isdirection was both Hitchcock’s strong suit and a central gambit in his cinematic chess. Here it starts with brilliant casting. The usually sturdy, placid and reassuring Henry Fonda is transformed into Scottie Ferguson, a retired San Francisco detective who’s afraid of heights and falls — figuratively and perhaps literally — for his the object of an improbable search, the beautiful Madeleine (Kim Novak), who may be suicidal. Or conniving. Or both. Madeleine is an old friend’s wife, so Scottie shouldn’t be feeling what he’s feeling, nor should he be climbing toward the unstable ledges from which his siren song character draws her dramatic oxygen. But that’s Hitchcock’s point: When the smitten try to save the mad, the line between the two states blurs. The result is a landmark psychological horror story about male obsession, in which a “perfect” out-of-reach real woman yields to a double-identity character built imperfectly from a troubled man’s unfulfilled dreams.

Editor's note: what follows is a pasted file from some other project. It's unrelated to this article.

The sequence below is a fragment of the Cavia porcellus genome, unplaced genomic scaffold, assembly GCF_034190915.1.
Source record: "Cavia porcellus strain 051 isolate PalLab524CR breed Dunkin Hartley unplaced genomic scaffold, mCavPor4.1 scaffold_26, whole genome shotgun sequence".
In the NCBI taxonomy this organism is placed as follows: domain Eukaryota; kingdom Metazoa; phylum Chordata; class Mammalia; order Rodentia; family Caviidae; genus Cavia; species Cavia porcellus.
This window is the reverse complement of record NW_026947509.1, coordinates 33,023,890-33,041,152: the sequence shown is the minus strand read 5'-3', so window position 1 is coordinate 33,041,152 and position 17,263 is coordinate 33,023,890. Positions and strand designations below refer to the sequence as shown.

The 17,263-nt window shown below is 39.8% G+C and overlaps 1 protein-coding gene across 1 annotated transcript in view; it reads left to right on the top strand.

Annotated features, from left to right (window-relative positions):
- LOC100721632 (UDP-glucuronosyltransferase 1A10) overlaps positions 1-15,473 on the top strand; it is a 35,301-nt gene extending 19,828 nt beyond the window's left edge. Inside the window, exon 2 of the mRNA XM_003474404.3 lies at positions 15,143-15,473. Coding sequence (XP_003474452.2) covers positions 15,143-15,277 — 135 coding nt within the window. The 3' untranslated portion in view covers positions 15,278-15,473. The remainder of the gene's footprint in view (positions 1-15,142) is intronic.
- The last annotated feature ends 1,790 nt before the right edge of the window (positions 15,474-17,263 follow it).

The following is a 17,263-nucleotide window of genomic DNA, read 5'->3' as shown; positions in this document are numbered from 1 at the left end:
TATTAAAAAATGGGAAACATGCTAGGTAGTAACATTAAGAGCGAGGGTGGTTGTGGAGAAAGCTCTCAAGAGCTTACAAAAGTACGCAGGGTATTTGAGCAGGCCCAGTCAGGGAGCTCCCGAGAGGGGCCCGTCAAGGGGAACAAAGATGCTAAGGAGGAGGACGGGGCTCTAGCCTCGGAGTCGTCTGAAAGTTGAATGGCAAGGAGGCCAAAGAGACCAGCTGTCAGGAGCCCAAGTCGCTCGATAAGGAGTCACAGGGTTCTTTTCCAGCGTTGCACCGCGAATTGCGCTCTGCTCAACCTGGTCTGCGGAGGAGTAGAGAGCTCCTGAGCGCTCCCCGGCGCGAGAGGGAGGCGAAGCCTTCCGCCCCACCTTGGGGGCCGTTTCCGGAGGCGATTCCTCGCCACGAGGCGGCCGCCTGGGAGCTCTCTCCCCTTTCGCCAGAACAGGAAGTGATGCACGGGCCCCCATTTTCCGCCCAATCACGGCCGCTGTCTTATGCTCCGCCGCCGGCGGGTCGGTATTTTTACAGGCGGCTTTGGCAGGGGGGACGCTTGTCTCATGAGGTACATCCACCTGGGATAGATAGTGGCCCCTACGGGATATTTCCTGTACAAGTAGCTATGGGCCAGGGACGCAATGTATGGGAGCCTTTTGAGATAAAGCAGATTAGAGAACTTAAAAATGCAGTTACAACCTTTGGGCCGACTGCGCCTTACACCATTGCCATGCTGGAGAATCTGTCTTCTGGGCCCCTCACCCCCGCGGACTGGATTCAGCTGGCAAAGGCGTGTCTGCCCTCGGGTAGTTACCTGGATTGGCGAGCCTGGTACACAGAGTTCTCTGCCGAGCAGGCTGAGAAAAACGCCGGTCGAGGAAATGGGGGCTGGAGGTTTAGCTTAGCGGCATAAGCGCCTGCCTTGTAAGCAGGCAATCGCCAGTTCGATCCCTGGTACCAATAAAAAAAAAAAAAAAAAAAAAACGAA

Fonda’s Scottie is appropriately intense, gradually unhinged, and finally panicked. He’s after the cursed ghost of Christmas past, and destined to look for her from one life into the next, unable to relinquish the idea of endings. Classic blonde Novak is suitably pretty poison, an unhappy walking ghost in two guises who speaks little, except at perdition’s gates (“Oh Scottie. I’m not mad. I’m not mad. I don’t want to die. There’s someone within me and she says I must die.”) Barbara Bel Geddes as Scottie’s former fiancé and confidant Midge is a splendid counterpoint to otherwise piercing abnormality. San Francisco of the 1950s, eclectic, pretty and enticingly squalid, is a character by itself. Followed, remarkably, by “North by Northwest” (1959), “Psycho” (1960) and “The Birds” (1963), an enviable run of four straight masterpieces.